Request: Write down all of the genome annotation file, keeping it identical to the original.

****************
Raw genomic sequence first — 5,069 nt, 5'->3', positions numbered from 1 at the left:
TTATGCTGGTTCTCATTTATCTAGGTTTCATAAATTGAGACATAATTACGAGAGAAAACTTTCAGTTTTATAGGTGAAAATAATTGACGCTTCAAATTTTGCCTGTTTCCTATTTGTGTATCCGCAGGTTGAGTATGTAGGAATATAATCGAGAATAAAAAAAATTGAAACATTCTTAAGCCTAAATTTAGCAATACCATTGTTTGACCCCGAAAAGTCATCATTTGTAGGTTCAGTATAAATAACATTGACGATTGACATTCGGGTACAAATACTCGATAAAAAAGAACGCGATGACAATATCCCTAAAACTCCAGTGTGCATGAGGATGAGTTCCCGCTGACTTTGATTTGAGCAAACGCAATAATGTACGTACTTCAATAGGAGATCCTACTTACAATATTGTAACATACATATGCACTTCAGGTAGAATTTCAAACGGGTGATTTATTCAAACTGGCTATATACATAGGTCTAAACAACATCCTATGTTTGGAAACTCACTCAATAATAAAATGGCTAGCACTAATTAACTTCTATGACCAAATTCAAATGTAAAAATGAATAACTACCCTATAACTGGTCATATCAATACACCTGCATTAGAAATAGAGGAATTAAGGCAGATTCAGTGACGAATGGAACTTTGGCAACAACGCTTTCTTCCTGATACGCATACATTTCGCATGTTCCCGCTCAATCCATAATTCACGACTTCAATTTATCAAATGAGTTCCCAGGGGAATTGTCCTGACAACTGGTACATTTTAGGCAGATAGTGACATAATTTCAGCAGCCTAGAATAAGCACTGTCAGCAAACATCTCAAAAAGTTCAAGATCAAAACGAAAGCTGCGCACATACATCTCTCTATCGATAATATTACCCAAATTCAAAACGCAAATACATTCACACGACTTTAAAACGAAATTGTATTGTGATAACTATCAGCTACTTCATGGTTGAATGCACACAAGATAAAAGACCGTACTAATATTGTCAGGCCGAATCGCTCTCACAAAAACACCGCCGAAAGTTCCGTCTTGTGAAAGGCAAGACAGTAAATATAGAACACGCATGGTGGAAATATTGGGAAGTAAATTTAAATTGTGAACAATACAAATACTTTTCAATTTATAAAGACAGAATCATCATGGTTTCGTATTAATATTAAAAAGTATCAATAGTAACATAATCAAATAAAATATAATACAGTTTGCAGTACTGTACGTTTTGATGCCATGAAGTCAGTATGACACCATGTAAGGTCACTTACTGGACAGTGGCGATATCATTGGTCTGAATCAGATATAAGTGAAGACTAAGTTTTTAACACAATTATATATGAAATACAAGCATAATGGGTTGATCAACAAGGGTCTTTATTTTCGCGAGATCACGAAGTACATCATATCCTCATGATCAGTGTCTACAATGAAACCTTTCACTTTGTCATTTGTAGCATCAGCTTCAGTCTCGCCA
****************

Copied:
Raw genomic sequence first — 5,069 nt, 5'->3', positions numbered from 1 at the left:
TTATGCTGGTTCTCATTTATCTAGGTTTCATAAATTGAGACATAATTACGAGAGAAAACTTTCAGTTTTATAGGTGAAAATAATTGACGCTTCAAATTTTGCCTGTTTCCTATTTGTGTATCCGCAGGTTGAGTATGTAGGAATATAATCGAGAATAAAAAAAATTGAAACATTCTTAAGCCTAAATTTAGCAATACCATTGTTTGACCCCGAAAAGTCATCATTTGTAGGTTCAGTATAAATAACATTGACGATTGACATTCGGGTACAAATACTCGATAAAAAAGAACGCGATGACAATATCCCTAAAACTCCAGTGTGCATGAGGATGAGTTCCCGCTGACTTTGATTTGAGCAAACGCAATAATGTACGTACTTCAATAGGAGATCCTACTTACAATATTGTAACATACATATGCACTTCAGGTAGAATTTCAAACGGGTGATTTATTCAAACTGGCTATATACATAGGTCTAAACAACATCCTATGTTTGGAAACTCACTCAATAATAAAATGGCTAGCACTAATTAACTTCTATGACCAAATTCAAATGTAAAAATGAATAACTACCCTATAACTGGTCATATCAATACACCTGCATTAGAAATAGAGGAATTAAGGCAGATTCAGTGACGAATGGAACTTTGGCAACAACGCTTTCTTCCTGATACGCATACATTTCGCATGTTCCCGCTCAATCCATAATTCACGACTTCAATTTATCAAATGAGTTCCCAGGGGAATTGTCCTGACAACTGGTACATTTTAGGCAGATAGTGACATAATTTCAGCAGCCTAGAATAAGCACTGTCAGCAAACATCTCAAAAAGTTCAAGATCAAAACGAAAGCTGCGCACATACATCTCTCTATCGATAATATTACCCAAATTCAAAACGCAAATACATTCACACGACTTTAAAACGAAATTGTATTGTGATAACTATCAGCTACTTCATGGTTGAATGCACACAAGATAAAAGACCGTACTAATATTGTCAGGCCGAATCGCTCTCACAAAAACACCGCCGAAAGTTCCGTCTTGTGAAAGGCAAGACAGTAAATATAGAACACGCATGGTGGAAATATTGGGAAGTAAATTTAAATTGTGAACAATACAAATACTTTTCAATTTATAAAGACAGAATCATCATGGTTTCGTATTAATATTAAAAAGTATCAATAGTAACATAATCAAATAAAATATAATACAGTTTGCAGTACTGTACGTTTTGATGCCATGAAGTCAGTATGACACCATGTAAGGTCACTTACTGGACAGTGGCGATATCATTGGTCTGAATCAGATATAAGTGAAGACTAAGTTTTTAACACAATTATATATGAAATACAAGCATAATGGGTTGATCAACAAGGGTCTTTATTTTCGCGAGATCACGAAGTACATCATATCCTCATGATCAGTGTCTACAATGAAACCTTTCACTTTGTCATTTGTAGCATCAGCTTCAGTCTCGCCA